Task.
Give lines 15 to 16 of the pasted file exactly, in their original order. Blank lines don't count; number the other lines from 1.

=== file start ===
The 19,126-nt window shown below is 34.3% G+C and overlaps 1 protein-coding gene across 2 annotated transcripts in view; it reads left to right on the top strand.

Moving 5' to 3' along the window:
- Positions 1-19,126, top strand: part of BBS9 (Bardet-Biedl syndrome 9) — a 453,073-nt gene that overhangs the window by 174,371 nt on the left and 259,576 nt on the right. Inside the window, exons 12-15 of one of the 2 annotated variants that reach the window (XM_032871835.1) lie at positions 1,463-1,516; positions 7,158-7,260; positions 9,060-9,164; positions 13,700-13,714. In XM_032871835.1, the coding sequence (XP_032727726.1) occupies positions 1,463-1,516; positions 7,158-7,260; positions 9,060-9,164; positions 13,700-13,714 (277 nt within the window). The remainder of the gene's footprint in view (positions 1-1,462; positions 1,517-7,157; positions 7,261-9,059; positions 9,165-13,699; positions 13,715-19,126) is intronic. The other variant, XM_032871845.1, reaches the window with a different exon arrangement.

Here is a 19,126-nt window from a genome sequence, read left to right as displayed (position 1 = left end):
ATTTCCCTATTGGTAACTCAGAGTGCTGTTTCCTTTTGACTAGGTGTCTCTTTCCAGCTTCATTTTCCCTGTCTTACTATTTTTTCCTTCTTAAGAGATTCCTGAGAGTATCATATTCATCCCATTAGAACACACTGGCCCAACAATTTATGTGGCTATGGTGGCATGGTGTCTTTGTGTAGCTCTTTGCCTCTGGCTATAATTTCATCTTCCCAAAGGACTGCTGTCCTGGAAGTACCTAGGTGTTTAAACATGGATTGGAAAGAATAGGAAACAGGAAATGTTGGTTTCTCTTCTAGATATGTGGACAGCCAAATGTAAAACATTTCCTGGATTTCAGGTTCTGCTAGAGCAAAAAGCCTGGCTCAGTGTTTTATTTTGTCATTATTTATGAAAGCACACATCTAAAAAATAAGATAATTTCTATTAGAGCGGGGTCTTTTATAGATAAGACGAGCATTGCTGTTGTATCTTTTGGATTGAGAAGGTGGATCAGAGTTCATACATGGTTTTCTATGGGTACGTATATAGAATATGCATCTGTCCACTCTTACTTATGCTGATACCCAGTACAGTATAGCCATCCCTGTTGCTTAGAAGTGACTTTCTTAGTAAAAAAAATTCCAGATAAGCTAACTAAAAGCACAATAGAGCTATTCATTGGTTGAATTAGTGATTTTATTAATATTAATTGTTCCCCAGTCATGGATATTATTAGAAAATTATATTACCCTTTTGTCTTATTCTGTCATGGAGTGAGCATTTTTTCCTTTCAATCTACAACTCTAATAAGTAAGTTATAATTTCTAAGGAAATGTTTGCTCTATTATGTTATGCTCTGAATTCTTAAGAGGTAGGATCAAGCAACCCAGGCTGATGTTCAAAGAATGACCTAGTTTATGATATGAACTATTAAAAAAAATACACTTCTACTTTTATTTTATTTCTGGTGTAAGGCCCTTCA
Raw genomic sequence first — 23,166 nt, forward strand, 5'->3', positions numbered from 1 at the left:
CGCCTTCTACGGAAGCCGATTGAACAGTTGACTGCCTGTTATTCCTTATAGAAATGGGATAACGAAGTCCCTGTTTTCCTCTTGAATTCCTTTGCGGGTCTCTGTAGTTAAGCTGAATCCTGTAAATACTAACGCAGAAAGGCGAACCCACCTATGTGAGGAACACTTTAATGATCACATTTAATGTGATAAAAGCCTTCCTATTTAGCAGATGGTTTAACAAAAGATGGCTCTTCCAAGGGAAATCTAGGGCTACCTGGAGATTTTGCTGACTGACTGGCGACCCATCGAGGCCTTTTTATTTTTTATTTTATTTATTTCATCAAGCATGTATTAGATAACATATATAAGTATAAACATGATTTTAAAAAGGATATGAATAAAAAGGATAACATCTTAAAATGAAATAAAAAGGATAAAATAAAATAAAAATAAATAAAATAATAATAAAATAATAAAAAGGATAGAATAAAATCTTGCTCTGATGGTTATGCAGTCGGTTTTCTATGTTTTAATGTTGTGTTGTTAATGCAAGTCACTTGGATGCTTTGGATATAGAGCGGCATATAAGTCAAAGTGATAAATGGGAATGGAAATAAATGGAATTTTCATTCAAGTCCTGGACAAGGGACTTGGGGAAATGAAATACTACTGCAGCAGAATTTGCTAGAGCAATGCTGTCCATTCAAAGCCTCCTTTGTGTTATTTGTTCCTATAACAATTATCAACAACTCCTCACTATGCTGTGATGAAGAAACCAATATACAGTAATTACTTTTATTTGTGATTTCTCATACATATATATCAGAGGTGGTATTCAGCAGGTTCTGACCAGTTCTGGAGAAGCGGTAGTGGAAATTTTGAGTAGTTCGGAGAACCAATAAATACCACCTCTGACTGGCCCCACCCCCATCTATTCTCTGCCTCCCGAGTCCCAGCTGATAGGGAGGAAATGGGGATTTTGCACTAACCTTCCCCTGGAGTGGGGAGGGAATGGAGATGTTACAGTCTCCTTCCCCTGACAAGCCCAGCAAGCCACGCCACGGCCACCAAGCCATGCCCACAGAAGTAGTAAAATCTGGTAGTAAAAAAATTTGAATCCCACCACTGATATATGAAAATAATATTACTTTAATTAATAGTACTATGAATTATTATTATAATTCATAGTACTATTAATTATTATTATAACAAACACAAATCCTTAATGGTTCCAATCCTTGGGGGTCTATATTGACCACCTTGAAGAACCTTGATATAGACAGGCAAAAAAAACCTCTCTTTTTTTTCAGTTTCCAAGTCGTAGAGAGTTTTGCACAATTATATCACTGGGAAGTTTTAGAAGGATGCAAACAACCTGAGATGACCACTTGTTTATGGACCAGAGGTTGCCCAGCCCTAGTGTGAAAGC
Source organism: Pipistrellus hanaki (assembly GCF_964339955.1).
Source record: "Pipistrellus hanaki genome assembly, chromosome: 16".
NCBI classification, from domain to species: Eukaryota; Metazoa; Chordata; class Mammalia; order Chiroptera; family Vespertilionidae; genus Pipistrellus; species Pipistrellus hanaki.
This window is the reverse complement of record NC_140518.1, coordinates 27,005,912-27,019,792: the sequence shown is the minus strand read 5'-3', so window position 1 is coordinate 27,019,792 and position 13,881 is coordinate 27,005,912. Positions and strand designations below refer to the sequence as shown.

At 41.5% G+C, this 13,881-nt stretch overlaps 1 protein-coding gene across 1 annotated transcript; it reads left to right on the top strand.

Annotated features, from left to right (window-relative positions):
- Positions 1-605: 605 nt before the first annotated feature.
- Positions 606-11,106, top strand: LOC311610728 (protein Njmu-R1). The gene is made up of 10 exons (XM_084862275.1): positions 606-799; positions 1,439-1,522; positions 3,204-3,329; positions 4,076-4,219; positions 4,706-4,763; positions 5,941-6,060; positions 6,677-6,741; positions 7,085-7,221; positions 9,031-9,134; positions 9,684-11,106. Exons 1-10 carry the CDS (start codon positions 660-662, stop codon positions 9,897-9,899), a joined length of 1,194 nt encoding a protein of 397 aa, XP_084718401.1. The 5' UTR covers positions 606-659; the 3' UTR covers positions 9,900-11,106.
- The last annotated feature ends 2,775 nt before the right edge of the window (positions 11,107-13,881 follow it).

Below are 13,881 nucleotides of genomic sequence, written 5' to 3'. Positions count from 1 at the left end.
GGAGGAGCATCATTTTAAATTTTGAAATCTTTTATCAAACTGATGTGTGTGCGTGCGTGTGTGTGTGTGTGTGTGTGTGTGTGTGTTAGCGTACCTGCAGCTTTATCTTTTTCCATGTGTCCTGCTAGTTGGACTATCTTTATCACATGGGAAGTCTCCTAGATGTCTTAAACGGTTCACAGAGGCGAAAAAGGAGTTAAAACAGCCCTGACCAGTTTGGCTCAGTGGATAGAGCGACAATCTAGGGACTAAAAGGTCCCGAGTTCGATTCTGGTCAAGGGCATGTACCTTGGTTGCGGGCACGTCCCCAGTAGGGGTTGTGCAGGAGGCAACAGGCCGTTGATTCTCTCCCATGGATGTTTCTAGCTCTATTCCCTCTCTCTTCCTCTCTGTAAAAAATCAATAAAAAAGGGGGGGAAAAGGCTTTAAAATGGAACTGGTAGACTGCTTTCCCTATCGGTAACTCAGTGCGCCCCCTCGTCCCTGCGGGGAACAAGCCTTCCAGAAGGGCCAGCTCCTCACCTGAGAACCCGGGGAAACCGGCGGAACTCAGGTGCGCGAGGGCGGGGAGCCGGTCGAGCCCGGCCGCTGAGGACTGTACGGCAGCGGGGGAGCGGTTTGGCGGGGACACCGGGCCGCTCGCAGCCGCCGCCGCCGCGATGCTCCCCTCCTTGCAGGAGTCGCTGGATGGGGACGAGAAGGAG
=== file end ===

- Positions 606-11,106, top strand: LOC311610728 (protein Njmu-R1). The gene is made up of 10 exons (XM_084862275.1): positions 606-799; positions 1,439-1,522; positions 3,204-3,329; positions 4,076-4,219; positions 4,706-4,763; positions 5,941-6,060; positions 6,677-6,741; positions 7,085-7,221; positions 9,031-9,134; positions 9,684-11,106. Exons 1-10 carry the CDS (start codon positions 660-662, stop codon positions 9,897-9,899), a joined length of 1,194 nt encoding a protein of 397 aa, XP_084718401.1. The 5' UTR covers positions 606-659; the 3' UTR covers positions 9,900-11,106.
- The last annotated feature ends 2,775 nt before the right edge of the window (positions 11,107-13,881 follow it).